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Choosing an instrument

Traditional Pianoforte

Feature Image Hunter plays grand piano PNG for Music Matters website

Hunter, aged 4, loves the feel of the firm, Grand Piano keys

Traditionally many young children play the piano as a first instrument. For generations this meant parents had to obtain an upright piano for their home. Second hand pianos are a wonderful investment if bought at a fair price and in good condition. You may be lucky enough to inherit a steel framed piano which can be kept in tune. A new piano is also a great choice for Music Matters lessons and may become your very own family heirloom.

There is nothing quite like the feel and smell of an old, well loved wooden piano. Caressing your hand over the inlay and scroll work, your senses tell you that the experience you are about to have is much more than one of sounds.

Memories of home, the lounge room and the warm family atmosphere flood back when I think of Mum’s 1911 Steinway piano which I played on as a child.

Digital Piano

Nate enjoys the freedom of movement on an 88 note digital piano. He can change to etheral sounds when playing “Star Wars” and set a regular beat pattern to play along with to improve his rhythm. Modern, high quality digital pianos are readily available and affordable.
Digital pianos can be connected to a variety of software programs.
Electronic keyboards and digital pianos are easy to move. They come with a great variety of interesting sounds to keep little fingers happy. You can even play the drums on a keyboard. Head phones can be plugged in for privacy or playing when there are other competing sounds in the room.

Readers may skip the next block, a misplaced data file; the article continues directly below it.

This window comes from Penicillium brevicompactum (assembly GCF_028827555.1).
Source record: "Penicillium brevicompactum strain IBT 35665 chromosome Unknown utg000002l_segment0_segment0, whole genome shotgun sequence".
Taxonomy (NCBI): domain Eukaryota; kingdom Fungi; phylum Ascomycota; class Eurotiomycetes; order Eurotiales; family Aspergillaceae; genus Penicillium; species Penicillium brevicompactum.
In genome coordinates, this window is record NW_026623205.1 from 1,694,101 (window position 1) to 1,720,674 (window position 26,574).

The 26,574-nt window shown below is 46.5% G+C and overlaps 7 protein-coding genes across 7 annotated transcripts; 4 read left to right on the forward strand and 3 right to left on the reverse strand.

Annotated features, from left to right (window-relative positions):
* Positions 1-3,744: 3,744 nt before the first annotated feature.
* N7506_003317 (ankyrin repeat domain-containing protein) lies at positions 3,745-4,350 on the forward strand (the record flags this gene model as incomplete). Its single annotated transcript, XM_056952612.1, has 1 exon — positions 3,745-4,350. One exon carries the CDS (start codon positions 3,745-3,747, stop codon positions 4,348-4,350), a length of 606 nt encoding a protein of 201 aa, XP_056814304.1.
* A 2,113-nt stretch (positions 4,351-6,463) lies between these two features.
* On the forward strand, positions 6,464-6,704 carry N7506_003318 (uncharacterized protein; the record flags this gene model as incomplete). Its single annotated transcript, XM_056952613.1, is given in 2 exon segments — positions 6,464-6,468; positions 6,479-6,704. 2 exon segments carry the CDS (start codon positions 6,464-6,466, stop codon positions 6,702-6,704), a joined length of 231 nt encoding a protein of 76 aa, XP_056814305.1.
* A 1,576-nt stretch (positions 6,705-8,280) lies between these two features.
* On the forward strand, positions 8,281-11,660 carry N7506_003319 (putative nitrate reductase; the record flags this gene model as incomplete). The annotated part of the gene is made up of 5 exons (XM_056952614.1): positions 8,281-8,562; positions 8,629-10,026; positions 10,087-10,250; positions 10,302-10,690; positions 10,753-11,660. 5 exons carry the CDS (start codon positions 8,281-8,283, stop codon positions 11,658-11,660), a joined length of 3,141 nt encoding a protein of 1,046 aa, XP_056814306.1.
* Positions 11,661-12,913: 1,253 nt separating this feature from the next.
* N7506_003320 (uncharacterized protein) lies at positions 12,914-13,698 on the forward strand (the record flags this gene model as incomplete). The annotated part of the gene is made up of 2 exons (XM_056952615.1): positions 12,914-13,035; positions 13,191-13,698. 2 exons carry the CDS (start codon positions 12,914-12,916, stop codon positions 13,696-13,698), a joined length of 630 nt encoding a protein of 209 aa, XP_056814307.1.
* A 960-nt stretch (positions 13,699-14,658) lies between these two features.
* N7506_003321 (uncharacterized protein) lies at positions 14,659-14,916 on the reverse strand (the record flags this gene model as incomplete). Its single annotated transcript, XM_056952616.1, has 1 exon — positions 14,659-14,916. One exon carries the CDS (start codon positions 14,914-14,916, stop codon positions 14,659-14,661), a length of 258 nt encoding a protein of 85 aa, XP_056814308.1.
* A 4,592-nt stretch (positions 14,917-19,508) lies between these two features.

It really is the family choice as to whether a pianoforte (piano) or some form of electronic keyboard is used for music lessons. Digital pianos are a mix between electronic keyboards and acoustic pianos.

Half and half: The Hybrid

Yamaha Hybrid Piano at Music Matters

Yamaha Hybrid Piano at Music Matters

Check out the new kid on the block…the Hybrid. It plays like a real piano with all the original wooden parts intact but the sound is collected digitally, making recording and other digital features available. This is the piano of the future. More afforable models will come onto the market and the price of these magic music makers will invariably drop. As with all new technology, time pushes prices down. Watch this space and beforelong hybrids will be in more homes than uprights.

Should students learn how to play the piano before other instruments?

Learning the piano before going on to another instrument gives students a good foundation in musical principles and concepts.

Unless a younger beginner specifically wants to learn another instrument, I recommend learning the piano/keyboard first.

The Music for Little Mozarts program is perfect for ages 4 to 7. For older students call me to discuss the programs we offer. 0418 563 226

Lesson Structure

All piano/keyboard lessons include rhythm taught separately on percussion or drums.

Children who have been through the Early Learning Music program will easily transition to piano or keyboard.

Piano/keyboard lessons include playing along with various CD tracks, playing duets, playing along with percussion and also singing where appropriate. A range of method books are used at Music Matters including The Music Tree, Alfred’s, Hal Leonard, Bastien  and  AMEB publications such as P Plate Piano. Theory lessons are an integral part of piano/keyboard tuition.